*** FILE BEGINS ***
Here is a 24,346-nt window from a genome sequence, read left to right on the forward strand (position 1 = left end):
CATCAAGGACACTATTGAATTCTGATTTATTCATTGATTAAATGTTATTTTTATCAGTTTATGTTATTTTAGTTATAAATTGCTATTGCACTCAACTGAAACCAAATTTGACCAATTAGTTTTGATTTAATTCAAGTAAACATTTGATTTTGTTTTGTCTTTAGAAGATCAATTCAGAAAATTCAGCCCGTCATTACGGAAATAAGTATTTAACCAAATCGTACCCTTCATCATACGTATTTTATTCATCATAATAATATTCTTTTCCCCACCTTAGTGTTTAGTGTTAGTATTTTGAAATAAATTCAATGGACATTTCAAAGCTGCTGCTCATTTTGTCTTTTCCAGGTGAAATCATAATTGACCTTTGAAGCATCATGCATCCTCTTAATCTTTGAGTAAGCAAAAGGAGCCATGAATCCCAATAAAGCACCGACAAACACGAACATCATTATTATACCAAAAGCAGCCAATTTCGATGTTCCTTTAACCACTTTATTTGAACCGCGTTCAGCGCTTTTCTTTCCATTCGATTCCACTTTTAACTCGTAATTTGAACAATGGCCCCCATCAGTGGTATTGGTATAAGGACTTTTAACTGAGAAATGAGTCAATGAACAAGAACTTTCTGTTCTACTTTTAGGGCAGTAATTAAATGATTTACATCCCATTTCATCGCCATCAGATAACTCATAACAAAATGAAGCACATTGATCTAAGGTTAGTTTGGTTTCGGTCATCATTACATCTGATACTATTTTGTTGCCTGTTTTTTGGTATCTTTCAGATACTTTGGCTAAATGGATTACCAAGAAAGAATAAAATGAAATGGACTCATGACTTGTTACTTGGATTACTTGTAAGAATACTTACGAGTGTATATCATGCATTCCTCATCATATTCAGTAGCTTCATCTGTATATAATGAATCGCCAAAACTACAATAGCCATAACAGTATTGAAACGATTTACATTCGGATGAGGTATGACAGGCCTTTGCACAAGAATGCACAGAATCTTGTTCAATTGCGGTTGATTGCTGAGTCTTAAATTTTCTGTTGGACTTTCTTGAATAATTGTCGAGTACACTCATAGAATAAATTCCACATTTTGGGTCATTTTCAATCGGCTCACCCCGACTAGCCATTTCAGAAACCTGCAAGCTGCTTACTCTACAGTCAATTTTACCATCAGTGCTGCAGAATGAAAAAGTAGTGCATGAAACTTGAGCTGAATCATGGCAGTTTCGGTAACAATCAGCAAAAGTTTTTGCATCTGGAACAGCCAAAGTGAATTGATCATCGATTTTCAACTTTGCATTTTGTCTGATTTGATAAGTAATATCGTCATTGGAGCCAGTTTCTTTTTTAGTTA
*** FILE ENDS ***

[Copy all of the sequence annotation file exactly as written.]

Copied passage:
Here is a 24,346-nt window from a genome sequence, read left to right on the forward strand (position 1 = left end):
CATCAAGGACACTATTGAATTCTGATTTATTCATTGATTAAATGTTATTTTTATCAGTTTATGTTATTTTAGTTATAAATTGCTATTGCACTCAACTGAAACCAAATTTGACCAATTAGTTTTGATTTAATTCAAGTAAACATTTGATTTTGTTTTGTCTTTAGAAGATCAATTCAGAAAATTCAGCCCGTCATTACGGAAATAAGTATTTAACCAAATCGTACCCTTCATCATACGTATTTTATTCATCATAATAATATTCTTTTCCCCACCTTAGTGTTTAGTGTTAGTATTTTGAAATAAATTCAATGGACATTTCAAAGCTGCTGCTCATTTTGTCTTTTCCAGGTGAAATCATAATTGACCTTTGAAGCATCATGCATCCTCTTAATCTTTGAGTAAGCAAAAGGAGCCATGAATCCCAATAAAGCACCGACAAACACGAACATCATTATTATACCAAAAGCAGCCAATTTCGATGTTCCTTTAACCACTTTATTTGAACCGCGTTCAGCGCTTTTCTTTCCATTCGATTCCACTTTTAACTCGTAATTTGAACAATGGCCCCCATCAGTGGTATTGGTATAAGGACTTTTAACTGAGAAATGAGTCAATGAACAAGAACTTTCTGTTCTACTTTTAGGGCAGTAATTAAATGATTTACATCCCATTTCATCGCCATCAGATAACTCATAACAAAATGAAGCACATTGATCTAAGGTTAGTTTGGTTTCGGTCATCATTACATCTGATACTATTTTGTTGCCTGTTTTTTGGTATCTTTCAGATACTTTGGCTAAATGGATTACCAAGAAAGAATAAAATGAAATGGACTCATGACTTGTTACTTGGATTACTTGTAAGAATACTTACGAGTGTATATCATGCATTCCTCATCATATTCAGTAGCTTCATCTGTATATAATGAATCGCCAAAACTACAATAGCCATAACAGTATTGAAACGATTTACATTCGGATGAGGTATGACAGGCCTTTGCACAAGAATGCACAGAATCTTGTTCAATTGCGGTTGATTGCTGAGTCTTAAATTTTCTGTTGGACTTTCTTGAATAATTGTCGAGTACACTCATAGAATAAATTCCACATTTTGGGTCATTTTCAATCGGCTCACCCCGACTAGCCATTTCAGAAACCTGCAAGCTGCTTACTCTACAGTCAATTTTACCATCAGTGCTGCAGAATGAAAAAGTAGTGCATGAAACTTGAGCTGAATCATGGCAGTTTCGGTAACAATCAGCAAAAGTTTTTGCATCTGGAACAGCCAAAGTGAATTGATCATCGATTTTCAACTTTGCATTTTGTCTGATTTGATAAGTAATATCGTCATTGGAGCCAGTTTCTTTTTTAGTTA